Graphic Novel     Vicki Schwoebel, Friends’ Central School

This book was wonderful; I knew I’d enjoy it, but it certainly exceeded expectations. The story and artwork compliment one another beautifully, and I was completely engaged. Normally I glance over the imagery in graphic novels and find myself focusing on the words, but Liew’s artwork is incredible, and the spirit shadow’s presence is woven into the frames in a way that makes you slow down and really appreciate the artwork. Yang’s storytelling is fulfilling and funny, in a way that both kids and adults can enjoy, which makes it so great to recommend. This one has been flying off the shelves, and I’m glad that we could add a diverse title to our graphic novel collection!

China Dolls…Adult fiction for Young Adults

chinadolls

See, Lisa. China Dolls. New York: Random House, 2014. 978­0812992892. 400 p.$27.00. Gr.10+.

Lisa See has again struck gold with her latest novel, China Dolls. Similar to her past novels, the story tells of the relationships among Asian women and comments on the racial and gender inequalities that occurred in American history. This novel takes place entirely in the United States, mainly San Francisco, before, during, and after WWII. The plot centers around three girls who meet and become dancers in Chinese nightclubs in San Francisco. Grace arrives in San Francisco after fleeing her small town in Ohio
to escape her abusive father. She meets Helen, a member of a wealthy family but also a young widow with a sad past. They team up with Ruby, a Japanese dancer who is masquerading as Chinese in order to get a job in a club. Their lives are forever intertwined as they fight for higher positions in nightclubs and the entertainment world, the affections of men, and the affection they feel for each other as WWII begins and their lives change. The story is told in alternating chapters in first person by each girl.  Through this technique, the reader gains insight into the actions of each woman and the author creates characters that are multidimensional and engaging while evoking a feeling of sympathy for each girl that would have been noticeably absent had the story been told from one point of view. In keeping with See’s style, the book is extensively researched and brings to light a somewhat lost part of history while engaging the reader in a wonderful story of the relationships among Chinese and Japanese men and women in the 1940s. Give this title to students who enjoy historical fiction and want to read about the homefront during WWII.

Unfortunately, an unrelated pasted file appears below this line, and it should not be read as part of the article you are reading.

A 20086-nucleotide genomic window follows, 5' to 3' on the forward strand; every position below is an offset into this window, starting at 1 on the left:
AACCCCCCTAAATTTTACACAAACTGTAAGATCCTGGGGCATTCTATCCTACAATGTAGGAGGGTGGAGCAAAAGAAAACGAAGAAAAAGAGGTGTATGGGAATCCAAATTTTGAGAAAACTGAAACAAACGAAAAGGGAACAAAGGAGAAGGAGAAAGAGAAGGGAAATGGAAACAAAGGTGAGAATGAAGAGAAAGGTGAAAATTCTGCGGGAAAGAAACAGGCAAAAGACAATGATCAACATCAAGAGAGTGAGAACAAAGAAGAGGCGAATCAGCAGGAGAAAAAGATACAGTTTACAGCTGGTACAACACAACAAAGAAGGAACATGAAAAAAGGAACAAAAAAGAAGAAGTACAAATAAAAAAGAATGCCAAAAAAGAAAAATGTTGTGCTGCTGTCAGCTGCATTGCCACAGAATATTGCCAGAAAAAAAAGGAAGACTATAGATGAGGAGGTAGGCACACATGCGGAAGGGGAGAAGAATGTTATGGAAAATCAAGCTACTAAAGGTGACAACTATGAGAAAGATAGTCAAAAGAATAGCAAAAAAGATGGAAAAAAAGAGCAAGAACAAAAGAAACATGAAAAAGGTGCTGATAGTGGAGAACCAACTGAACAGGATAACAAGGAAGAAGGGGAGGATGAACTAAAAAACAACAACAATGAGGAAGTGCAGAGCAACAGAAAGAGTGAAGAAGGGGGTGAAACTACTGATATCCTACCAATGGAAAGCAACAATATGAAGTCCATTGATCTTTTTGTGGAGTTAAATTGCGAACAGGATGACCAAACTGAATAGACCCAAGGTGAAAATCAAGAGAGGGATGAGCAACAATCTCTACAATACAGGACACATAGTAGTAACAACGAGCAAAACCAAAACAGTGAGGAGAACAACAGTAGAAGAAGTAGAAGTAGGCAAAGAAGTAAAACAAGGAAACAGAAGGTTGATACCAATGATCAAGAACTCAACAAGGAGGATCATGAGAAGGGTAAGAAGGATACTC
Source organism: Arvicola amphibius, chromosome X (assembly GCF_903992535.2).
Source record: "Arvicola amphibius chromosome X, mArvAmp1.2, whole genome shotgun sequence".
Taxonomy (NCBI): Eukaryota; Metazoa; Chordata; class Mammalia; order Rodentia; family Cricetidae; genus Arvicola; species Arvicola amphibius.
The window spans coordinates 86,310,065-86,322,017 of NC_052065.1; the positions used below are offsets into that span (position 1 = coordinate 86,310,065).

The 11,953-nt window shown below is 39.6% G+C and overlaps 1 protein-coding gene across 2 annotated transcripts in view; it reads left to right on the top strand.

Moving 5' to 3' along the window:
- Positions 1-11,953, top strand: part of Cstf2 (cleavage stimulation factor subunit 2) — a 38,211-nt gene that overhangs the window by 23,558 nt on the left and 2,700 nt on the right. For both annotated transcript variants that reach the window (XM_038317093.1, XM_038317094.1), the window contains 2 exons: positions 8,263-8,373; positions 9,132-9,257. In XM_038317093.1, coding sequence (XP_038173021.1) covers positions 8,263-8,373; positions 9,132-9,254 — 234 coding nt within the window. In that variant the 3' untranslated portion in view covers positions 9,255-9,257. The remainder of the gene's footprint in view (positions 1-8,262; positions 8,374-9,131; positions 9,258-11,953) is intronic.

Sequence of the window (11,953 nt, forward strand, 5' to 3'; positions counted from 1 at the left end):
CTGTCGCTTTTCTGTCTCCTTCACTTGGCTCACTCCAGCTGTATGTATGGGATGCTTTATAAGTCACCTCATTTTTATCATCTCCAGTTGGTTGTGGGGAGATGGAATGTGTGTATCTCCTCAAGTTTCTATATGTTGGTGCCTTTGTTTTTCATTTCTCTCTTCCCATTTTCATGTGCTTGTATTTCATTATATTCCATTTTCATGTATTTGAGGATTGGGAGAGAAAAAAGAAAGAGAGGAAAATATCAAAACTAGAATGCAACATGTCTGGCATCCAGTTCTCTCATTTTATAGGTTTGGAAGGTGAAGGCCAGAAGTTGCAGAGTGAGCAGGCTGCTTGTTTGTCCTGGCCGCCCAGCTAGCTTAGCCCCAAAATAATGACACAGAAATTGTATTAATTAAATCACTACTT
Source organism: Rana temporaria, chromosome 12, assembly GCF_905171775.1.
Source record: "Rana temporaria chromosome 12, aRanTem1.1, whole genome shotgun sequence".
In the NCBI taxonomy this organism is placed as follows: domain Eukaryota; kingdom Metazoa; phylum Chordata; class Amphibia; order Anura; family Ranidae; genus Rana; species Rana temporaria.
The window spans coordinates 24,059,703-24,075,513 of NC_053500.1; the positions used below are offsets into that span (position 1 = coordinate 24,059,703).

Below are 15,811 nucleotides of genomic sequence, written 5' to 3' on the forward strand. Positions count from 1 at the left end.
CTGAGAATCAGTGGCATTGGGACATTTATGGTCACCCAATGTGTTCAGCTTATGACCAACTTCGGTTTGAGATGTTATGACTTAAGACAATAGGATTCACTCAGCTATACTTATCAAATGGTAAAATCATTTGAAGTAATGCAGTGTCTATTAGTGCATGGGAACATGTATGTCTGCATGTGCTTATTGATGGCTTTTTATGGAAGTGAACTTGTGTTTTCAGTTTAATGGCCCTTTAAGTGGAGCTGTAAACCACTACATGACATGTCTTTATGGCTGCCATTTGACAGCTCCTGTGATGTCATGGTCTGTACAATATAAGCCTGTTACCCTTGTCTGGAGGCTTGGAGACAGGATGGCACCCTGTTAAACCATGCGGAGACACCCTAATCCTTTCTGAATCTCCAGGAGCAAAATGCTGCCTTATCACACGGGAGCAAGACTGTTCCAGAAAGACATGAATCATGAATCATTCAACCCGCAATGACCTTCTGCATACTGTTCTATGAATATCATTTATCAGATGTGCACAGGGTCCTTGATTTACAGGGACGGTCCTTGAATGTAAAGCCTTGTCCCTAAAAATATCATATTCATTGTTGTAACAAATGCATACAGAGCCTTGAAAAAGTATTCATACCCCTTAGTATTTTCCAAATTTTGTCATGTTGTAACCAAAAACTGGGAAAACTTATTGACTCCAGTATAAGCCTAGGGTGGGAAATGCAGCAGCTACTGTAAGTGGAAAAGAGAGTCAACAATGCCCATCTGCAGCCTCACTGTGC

Historical (WWII) Fiction   Lindsey Myers, Peters Township High School
I had the pleasure of attending a presentation by Lisa See at the National Book Festival in August, and I just happened to be reading China Dolls during that time. I was delighted to hear more about Lisa See’s experience and research while preparing to write and subsequently writing this engaging novel.  Her style is reminiscent of Amy Tan, who I absolutely love. I still remember buying all of Tan’s books on ebay when I was in high school, and proudly display them on my shelf to this day. I loved Tan’s descriptions of the interactions between mothers and daughters, and See’s similar method of illustrating and highlighting the relationships among female friends and family is equally enjoyable and enlightening. I was ecstatic when I discovered See, and look forward to each new title that she releases.

I did book talk this novel for our 11th grade Honors and Academic English classes. I will also be sharing this with our 10th grade Honors English students when they come in to select their historical fiction books in a few weeks. So many students have enjoyed Snow Flower and the Secret Fan in the past that I know this title will be enjoyed as well.